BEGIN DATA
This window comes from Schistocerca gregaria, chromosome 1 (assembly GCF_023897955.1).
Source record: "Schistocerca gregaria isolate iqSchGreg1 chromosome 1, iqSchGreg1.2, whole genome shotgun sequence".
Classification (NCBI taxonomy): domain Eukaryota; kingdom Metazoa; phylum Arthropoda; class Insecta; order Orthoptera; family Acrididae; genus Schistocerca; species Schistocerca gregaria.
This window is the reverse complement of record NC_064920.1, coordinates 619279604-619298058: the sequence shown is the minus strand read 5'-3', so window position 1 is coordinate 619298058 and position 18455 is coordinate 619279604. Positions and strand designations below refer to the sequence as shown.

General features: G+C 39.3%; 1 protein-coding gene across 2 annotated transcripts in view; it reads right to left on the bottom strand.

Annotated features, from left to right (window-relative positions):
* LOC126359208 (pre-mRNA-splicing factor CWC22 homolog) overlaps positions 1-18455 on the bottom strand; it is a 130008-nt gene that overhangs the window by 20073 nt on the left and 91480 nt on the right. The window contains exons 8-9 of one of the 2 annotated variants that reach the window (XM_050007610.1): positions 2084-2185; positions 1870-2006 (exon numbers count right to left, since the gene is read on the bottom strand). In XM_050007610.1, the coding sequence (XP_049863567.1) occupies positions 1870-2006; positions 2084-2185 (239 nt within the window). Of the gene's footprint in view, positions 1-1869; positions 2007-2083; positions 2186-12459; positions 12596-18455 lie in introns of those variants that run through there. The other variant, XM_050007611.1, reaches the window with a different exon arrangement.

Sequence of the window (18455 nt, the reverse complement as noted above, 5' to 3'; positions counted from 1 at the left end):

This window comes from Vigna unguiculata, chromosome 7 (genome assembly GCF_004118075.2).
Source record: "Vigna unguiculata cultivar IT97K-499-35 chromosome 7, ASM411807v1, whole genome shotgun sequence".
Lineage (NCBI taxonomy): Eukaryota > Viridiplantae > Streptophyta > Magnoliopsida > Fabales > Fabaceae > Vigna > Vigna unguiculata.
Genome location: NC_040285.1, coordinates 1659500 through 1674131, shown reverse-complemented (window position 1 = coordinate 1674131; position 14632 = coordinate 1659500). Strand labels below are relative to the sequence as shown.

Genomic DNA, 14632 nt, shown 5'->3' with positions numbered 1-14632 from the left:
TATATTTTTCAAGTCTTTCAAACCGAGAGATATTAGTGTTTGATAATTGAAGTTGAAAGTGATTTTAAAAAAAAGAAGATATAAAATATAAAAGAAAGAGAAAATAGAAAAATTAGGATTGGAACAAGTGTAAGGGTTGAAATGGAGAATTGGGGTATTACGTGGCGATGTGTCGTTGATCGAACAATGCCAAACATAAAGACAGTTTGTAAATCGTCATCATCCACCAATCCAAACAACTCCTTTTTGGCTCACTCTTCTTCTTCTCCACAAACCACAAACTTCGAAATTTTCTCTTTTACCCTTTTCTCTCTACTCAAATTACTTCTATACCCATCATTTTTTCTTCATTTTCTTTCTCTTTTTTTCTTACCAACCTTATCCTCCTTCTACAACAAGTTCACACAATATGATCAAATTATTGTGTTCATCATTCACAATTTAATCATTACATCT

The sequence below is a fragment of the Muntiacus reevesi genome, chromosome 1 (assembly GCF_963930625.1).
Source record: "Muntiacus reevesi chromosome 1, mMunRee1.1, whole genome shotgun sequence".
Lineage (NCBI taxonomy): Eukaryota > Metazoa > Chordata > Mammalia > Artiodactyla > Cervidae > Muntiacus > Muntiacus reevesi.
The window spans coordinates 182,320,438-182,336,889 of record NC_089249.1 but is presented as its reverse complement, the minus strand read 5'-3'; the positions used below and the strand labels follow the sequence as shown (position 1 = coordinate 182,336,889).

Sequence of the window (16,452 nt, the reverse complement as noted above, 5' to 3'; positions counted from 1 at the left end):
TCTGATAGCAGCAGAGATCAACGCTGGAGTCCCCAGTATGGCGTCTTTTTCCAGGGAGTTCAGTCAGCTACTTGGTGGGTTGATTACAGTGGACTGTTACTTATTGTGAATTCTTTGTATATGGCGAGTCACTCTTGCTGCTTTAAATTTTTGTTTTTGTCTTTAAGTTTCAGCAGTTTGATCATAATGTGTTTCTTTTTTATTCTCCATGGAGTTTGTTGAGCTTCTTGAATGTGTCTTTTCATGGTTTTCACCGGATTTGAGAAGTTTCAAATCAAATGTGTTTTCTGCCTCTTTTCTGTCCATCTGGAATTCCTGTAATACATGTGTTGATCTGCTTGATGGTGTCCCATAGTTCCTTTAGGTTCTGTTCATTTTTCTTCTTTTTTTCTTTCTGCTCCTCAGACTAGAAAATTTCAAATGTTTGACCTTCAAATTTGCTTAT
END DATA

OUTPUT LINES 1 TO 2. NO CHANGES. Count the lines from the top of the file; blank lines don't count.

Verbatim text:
This window comes from Schistocerca gregaria, chromosome 1 (assembly GCF_023897955.1).
Source record: "Schistocerca gregaria isolate iqSchGreg1 chromosome 1, iqSchGreg1.2, whole genome shotgun sequence".